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More Spending Does Not Ensure Better Healthcare

by Medindia Content Team on  February 5, 2006 at 8:12 PM General Health News   - G J E 4
More Spending Does Not Ensure Better Healthcare
The Conference Board of Canada has revealed that investing more money in the country's healthcare system will not serve any purpose, as this does not necessarily result in better services. The manner in which the money is spent is more important, according to Conn Hamilton, the author of the report. The name of the report is Healthy Provinces, Healthy Canadians.
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The best healthcare system in the country is available at British Columbia, while in the case of Manitoba, it is reportedly the least satisfactory, even though the per capita expenditure with regard to healthcare is the same for both provinces. Manitoba has the highest infant mortality rate in the country, in addition to lung cancer cases. Manitoba also has a large proportion of the elderly and aboriginal population in the country. Labrador and Newfoundland spend the maximum at $2,800 per person, but their rankings are quite low.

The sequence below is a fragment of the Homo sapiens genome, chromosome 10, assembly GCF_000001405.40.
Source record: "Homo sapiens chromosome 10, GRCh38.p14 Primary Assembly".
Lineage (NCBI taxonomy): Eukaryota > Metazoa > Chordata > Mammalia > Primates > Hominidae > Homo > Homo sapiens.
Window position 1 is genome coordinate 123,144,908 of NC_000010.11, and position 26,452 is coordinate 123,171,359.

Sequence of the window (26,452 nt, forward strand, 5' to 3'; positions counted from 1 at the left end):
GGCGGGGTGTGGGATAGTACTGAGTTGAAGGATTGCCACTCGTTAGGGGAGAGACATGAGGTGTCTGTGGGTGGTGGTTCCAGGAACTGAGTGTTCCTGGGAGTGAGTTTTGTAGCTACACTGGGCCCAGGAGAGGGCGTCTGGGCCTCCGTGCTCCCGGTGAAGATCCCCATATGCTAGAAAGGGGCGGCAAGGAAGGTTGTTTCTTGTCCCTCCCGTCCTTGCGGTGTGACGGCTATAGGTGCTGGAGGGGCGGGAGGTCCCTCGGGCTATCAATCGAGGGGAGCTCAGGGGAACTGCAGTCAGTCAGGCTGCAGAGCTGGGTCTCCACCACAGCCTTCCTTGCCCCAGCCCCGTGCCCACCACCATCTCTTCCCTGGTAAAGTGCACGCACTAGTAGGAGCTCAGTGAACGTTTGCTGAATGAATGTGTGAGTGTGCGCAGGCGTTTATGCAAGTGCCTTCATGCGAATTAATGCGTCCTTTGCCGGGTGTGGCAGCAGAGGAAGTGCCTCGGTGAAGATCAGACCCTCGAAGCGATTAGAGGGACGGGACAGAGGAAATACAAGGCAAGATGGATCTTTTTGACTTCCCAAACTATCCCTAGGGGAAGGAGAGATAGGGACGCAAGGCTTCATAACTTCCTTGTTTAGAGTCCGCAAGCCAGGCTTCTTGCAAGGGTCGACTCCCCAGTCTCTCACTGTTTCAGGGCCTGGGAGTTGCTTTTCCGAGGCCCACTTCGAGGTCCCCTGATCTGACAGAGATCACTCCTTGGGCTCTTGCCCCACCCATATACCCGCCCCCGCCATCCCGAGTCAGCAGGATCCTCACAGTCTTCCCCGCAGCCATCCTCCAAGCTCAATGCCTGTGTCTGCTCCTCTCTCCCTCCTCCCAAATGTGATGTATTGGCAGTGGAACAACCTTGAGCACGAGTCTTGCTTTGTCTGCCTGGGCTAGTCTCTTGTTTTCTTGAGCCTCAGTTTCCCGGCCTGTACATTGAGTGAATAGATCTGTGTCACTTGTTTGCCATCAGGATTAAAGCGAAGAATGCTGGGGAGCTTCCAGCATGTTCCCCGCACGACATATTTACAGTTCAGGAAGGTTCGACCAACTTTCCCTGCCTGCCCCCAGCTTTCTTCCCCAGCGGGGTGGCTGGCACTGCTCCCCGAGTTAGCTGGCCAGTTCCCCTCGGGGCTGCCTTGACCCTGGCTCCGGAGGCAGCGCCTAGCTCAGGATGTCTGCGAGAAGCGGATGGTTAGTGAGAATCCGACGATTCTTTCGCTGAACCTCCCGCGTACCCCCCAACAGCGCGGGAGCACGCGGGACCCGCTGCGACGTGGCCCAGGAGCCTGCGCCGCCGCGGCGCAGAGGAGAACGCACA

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The healthcare expenditure in 2005 was at $142 billion for the entire country. This information has been released by the Canadian Institute for Health Information. As many as 119 different health indicators where compared, taking into account categories like health-care utilization, health-care outcomes, and health status to arrive at the rankings. The health indicators are inclusive of waiting times with regard to hip replacements, cancer survival rates, teen smoking rates, and life expectancy, in addition to the satisfaction of the patient with regard to the care of the doctor.

The highest satisfaction scores were seen in the case of Nova Scotia, even though it was rated at the very bottom of the performance list. Canada has been ranked at 11th when in comparison to other industrialized nations, while Japan was the first. Even though the country ranked well with a low AIDS rate, it fell behind with regard to breast, lung, and colorectal cancers.
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